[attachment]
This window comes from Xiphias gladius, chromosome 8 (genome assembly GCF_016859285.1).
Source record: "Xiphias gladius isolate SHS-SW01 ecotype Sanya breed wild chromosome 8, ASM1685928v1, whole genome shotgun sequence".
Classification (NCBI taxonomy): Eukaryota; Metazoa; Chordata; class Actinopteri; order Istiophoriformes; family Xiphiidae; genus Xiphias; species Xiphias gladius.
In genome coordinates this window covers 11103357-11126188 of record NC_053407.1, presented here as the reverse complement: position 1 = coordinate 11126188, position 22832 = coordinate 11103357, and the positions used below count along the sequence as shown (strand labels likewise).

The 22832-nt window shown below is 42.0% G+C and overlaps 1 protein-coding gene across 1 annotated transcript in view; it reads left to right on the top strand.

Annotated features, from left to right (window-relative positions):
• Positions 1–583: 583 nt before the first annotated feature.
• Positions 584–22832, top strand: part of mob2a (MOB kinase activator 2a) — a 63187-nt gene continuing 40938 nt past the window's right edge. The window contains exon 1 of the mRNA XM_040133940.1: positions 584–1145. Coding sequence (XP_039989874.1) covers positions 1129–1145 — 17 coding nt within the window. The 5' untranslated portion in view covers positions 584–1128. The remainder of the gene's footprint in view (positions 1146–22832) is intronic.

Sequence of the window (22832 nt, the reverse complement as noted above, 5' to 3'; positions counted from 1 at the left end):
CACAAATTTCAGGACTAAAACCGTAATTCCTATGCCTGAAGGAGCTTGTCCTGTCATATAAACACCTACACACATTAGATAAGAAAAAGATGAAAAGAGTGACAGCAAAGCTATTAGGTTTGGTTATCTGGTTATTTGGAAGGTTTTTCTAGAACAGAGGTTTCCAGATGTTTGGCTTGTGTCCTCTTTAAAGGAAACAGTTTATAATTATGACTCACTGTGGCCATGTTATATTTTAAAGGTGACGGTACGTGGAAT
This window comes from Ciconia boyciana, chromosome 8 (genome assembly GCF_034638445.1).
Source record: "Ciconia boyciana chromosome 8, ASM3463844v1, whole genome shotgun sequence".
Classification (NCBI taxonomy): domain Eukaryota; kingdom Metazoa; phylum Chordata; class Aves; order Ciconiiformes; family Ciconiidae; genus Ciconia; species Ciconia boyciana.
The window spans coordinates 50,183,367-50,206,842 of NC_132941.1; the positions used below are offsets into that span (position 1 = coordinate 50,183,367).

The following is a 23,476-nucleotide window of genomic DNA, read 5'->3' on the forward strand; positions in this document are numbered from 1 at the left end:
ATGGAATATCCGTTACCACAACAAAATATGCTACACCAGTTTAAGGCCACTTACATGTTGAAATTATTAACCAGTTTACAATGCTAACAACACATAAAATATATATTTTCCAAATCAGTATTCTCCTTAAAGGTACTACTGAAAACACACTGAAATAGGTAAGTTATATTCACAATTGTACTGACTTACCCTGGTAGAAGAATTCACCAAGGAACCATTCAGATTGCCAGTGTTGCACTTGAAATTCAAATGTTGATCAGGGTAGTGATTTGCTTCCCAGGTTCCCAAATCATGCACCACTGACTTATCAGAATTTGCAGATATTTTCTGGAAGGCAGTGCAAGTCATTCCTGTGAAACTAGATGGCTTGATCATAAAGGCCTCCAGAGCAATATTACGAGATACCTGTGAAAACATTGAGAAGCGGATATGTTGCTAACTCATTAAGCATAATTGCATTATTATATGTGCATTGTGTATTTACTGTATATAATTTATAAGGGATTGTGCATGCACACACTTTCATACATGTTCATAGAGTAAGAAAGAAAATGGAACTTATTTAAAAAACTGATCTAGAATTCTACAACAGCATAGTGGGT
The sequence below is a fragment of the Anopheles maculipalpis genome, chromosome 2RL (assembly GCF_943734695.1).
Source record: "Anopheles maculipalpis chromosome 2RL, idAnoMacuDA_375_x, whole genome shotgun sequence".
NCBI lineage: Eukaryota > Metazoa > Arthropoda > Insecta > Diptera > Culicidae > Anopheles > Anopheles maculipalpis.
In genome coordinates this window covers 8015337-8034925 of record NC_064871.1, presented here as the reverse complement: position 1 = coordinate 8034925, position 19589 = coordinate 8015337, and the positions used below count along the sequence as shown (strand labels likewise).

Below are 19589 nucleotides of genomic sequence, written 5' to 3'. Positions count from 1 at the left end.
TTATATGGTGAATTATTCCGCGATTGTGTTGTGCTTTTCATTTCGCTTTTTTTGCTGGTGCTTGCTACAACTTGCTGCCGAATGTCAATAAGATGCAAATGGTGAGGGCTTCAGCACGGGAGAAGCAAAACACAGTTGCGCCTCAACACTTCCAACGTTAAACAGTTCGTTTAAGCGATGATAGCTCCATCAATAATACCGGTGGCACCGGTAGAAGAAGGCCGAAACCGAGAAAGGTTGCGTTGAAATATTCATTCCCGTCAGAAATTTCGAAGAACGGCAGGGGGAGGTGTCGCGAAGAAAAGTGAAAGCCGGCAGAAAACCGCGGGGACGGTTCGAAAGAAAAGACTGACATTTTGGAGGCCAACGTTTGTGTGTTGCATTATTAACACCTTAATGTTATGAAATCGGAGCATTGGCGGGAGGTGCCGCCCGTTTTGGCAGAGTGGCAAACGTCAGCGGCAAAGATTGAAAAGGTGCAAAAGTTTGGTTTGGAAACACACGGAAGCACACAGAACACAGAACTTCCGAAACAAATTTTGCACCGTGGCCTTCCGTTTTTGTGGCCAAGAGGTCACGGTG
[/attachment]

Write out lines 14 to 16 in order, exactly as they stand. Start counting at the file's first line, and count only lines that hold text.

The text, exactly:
The window spans coordinates 50,183,367-50,206,842 of NC_132941.1; the positions used below are offsets into that span (position 1 = coordinate 50,183,367).

The following is a 23,476-nucleotide window of genomic DNA, read 5'->3' on the forward strand; positions in this document are numbered from 1 at the left end:
ATGGAATATCCGTTACCACAACAAAATATGCTACACCAGTTTAAGGCCACTTACATGTTGAAATTATTAACCAGTTTACAATGCTAACAACACATAAAATATATATTTTCCAAATCAGTATTCTCCTTAAAGGTACTACTGAAAACACACTGAAATAGGTAAGTTATATTCACAATTGTACTGACTTACCCTGGTAGAAGAATTCACCAAGGAACCATTCAGATTGCCAGTGTTGCACTTGAAATTCAAATGTTGATCAGGGTAGTGATTTGCTTCCCAGGTTCCCAAATCATGCACCACTGACTTATCAGAATTTGCAGATATTTTCTGGAAGGCAGTGCAAGTCATTCCTGTGAAACTAGATGGCTTGATCATAAAGGCCTCCAGAGCAATATTACGAGATACCTGTGAAAACATTGAGAAGCGGATATGTTGCTAACTCATTAAGCATAATTGCATTATTATATGTGCATTGTGTATTTACTGTATATAATTTATAAGGGATTGTGCATGCACACACTTTCATACATGTTCATAGAGTAAGAAAGAAAATGGAACTTATTTAAAAAACTGATCTAGAATTCTACAACAGCATAGTGGGT